The writers handle this situation well, untangling the complexity of wanting justice and not being able to ask for it from the perspective of the undocumented and by showcasing that those who commit hate crimes agains the undocumented do this with knowledge they won’t be prosecuted and instead, the victim will be deported. The Otechos are exploited and scared, with the issue being resolved by the arrest of the culprit because of another crime against Liz. Additionally, when Arturo suffers a mild stroke, the Ortechos lean on Kyle Valenti, Liz’s high school sweetheart and doctor at the local hospital, to help him outside of the system.

With all of this, it’s important to note that these events are a part of their story, not their whole story. Roswell, New Mexico balances the complexities of identity while also allowing its Latinx characters to be more than the issues their characters are tackling. These things inform their character growth but it isn’t all of it.

Seeing Latinx, just be Latinx on screen, outside of being tokens or stereotypes is hard to come by, even now. In UCLA’s Hollywood Diversity Report for 2019, Latinx had some of the lowest representation on screen in relation to their percentage of United States’ population, with only Native Americans in behind them. Roswell, New Mexico is the first time on a television network (not streaming) that I have seen a series that goes out of its way to show life in the Southwest the way it is, Spanglish and all.

Liz doesn’t just use Spanish with her father, it permeates her life. Her spoken thoughts to herself are in Spanish, the sass she throws at other characters, especially the Evans twins is in Spanish, and yet, like most Mexican Americans, the rest of her life is in English.

Roswell, New Mexico

I speak like Liz. I live like Liz. From Liz’s father first use of “que barbaro” to the way that Liz rolls her “r” every time she says her sister Rosa’s name, the care that was put into crafting the Spanish dialogue in the series is noticeable and appreciated. The show doesn’t employ the use of English subtitles and perhaps my favorite thing is that the Spanish used does not come from Google translate. While it seems insignificant the fact that the show does not translate the Spanish used, privileges its Latinx viewers, and makes the language commonplace, normal.

In addition to showcasing the small things of being Mexican American, the show doesn’t only show xenophobia from the white inhabitants of Roswell towards the Ortechos, but also from Sheriff Valenti, Kyle’s mother. The Valenti’s, also important to the story, are Mexican American as well. But like conversations in the Latinx community, Sheriff Valenti is strongly against undocumented immigrants, telling her son that her parents came here legally, the Ortechos should have too. It’s a small thing, mentioned in one episode but goes to show a very real issue in the Latinx community revolving immigration and the decision to include it in the series showcases that Latinx, Mexican Americans, are not a monolithic community.

In addition to exploring life in a small town as a Mexican American, the two of the lead characters, Liz and Kyle are Mexican American, played by Jeanine Mason and Michael Trevino respectively. With that said, Mason is Cuban American and Trevino is Mexican American, the son of Mexican immigrants. In addition to them, the cast also includes Carlos Compean as Arturo and Rosa Arredondo as Sheriff Valenti.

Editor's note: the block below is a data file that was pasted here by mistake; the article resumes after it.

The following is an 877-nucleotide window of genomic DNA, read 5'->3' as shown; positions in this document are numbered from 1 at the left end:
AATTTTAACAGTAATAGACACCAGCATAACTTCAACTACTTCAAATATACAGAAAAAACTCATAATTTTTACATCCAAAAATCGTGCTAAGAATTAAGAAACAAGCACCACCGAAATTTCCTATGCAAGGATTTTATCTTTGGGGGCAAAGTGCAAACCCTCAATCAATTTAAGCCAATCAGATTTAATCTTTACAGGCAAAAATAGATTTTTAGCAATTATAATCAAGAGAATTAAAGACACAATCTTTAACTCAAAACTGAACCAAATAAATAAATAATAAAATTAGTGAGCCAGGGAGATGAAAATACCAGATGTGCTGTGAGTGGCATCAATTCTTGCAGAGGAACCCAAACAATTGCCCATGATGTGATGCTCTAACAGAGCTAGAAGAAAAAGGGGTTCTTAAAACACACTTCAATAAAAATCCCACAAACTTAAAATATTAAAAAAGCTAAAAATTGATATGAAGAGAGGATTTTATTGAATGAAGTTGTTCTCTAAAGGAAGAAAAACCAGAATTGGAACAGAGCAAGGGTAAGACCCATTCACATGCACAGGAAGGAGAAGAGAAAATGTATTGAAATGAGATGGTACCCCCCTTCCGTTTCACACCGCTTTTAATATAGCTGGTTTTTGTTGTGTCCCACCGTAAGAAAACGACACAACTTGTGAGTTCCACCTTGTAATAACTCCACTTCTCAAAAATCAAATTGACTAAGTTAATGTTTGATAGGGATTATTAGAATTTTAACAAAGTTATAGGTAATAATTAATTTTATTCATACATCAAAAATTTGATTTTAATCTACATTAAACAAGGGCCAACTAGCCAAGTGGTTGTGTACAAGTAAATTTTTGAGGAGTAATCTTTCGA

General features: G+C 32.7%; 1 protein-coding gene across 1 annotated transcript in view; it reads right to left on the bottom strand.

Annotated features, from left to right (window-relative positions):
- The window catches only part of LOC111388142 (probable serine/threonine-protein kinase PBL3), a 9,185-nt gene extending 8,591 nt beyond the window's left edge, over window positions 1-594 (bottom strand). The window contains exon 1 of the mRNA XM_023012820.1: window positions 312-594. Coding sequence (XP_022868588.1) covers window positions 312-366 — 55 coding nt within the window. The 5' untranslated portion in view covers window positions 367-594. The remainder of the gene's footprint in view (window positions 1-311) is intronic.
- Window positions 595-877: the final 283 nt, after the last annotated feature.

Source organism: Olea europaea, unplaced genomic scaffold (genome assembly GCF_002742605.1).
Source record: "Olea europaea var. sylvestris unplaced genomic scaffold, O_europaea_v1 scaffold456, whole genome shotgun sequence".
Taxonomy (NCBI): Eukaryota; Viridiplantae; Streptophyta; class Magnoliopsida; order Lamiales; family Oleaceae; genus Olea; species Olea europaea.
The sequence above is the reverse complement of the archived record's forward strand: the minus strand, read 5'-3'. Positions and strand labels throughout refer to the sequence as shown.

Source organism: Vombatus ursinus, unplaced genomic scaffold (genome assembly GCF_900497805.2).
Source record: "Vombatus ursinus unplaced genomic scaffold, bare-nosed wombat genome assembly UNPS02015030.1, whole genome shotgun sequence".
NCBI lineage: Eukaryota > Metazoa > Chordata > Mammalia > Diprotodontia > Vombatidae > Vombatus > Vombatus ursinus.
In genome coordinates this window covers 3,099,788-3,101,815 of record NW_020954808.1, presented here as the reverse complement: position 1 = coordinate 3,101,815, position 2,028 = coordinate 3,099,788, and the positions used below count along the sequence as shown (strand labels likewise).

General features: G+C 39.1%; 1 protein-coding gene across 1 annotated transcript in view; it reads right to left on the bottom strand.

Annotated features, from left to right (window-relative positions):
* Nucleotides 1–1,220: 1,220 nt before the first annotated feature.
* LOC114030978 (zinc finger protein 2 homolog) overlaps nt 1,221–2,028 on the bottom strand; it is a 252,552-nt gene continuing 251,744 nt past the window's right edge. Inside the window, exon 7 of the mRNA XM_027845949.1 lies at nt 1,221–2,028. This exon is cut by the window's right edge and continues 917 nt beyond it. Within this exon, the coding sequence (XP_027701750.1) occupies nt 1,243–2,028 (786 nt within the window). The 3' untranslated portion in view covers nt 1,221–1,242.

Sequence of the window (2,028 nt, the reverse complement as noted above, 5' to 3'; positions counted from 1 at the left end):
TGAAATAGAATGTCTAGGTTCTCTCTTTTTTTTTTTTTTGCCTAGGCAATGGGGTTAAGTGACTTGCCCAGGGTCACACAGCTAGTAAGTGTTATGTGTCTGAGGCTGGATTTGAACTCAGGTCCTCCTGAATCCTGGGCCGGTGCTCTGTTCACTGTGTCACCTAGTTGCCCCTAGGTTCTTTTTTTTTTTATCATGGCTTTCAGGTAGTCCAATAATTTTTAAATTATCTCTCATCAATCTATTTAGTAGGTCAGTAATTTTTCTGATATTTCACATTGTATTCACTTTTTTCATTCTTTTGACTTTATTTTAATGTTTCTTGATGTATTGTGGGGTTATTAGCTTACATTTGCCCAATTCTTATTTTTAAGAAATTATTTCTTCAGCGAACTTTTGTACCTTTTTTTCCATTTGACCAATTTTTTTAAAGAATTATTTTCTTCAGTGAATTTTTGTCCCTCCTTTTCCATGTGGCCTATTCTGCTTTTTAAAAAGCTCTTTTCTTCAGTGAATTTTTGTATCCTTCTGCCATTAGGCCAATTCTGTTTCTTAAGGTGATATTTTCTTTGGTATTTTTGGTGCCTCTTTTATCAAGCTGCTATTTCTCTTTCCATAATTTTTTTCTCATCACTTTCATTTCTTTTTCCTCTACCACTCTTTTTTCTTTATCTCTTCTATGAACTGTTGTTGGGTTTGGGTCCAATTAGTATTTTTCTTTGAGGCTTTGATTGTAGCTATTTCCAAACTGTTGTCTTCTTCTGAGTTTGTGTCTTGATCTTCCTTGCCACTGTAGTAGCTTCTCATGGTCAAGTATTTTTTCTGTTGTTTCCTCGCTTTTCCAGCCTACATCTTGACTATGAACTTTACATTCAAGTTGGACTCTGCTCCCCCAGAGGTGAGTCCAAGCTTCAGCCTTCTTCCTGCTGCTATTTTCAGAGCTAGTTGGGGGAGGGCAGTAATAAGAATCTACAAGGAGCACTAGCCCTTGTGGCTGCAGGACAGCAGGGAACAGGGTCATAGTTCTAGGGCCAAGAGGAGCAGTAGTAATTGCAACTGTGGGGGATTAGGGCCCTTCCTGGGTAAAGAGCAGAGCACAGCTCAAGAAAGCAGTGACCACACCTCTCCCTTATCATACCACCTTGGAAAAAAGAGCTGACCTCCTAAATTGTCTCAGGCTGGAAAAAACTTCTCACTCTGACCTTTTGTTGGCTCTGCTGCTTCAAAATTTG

The show does give us Mexican American characters that are a doctor, scientist, restaurant owners, a troubled teen, and law enforcement. The characters aren’t the same or one-dimensional and none of them employ stereotypes like hypersexuality, accents that have no place, or a hot-temper. In addition, much of the background characters are also Latinx. While Roswell, New Mexico does a good job of showing a diversity of character type among the main Latinx cast, both leads, Mason and Trevino are white-passing, with both actors having played white or non-descript roles in the past. While I love them, Trevino especially, I wonder what could be down to expand the representation of Mexican Americans on the show by adding in darker-skinned Latinx actors.

That being said, the show also highlights that although white-passing Latinx live in some privilege, they also have parts of their identity that keep them from being seen as white among the other citizens of Roswell. Sheriff Valenti is an Afro-Latina, Arturo is undocumented, and Liz doesn’t hide her identity and uses Spanish in her daily life. Whiteness, for Latinx, means performing it, and in Roswell, New Mexico this isn’t the case.

While Roswell, New Mexico will ring some bells with existing Roswell fans, it truly is a different show and a successful reboot. This is due in large part to the way the show explores the identities of its Mexican American characters and also in how it deviates the main story so strongly from the original series. In truth, by episode four of Roswell, New Mexico, I stopped comparing it to the original and began embracing this new story and characters. As a science fiction show, the series excels. As a reboot, the series creates a unique space for itself. And as a representation of Latinx on the CW it’s unparalleled.

3 thoughts on “How ‘Roswell, New Mexico’ Gets Reboots and Latinx Characters Right

  1. Great article. Maybe I am wrong but Is Jimmy Valenti native American? If he is, that is the reason Rosa’s too.

    1. So far in this series it hasn’t been said. – Kate Sanchez

  2. If I recall correctly, the showrunner addressed the concerns of casting Amber Midthunder as a Mexican American character, but it turns out that Midthunder’s mother was adopted and had at the time found out that her biological mother was Latinx. Then again, Midthunder was raised as Native American and identifies as such. Casting might have been swayed by the fact that Midthunder and Mason look crazy alike.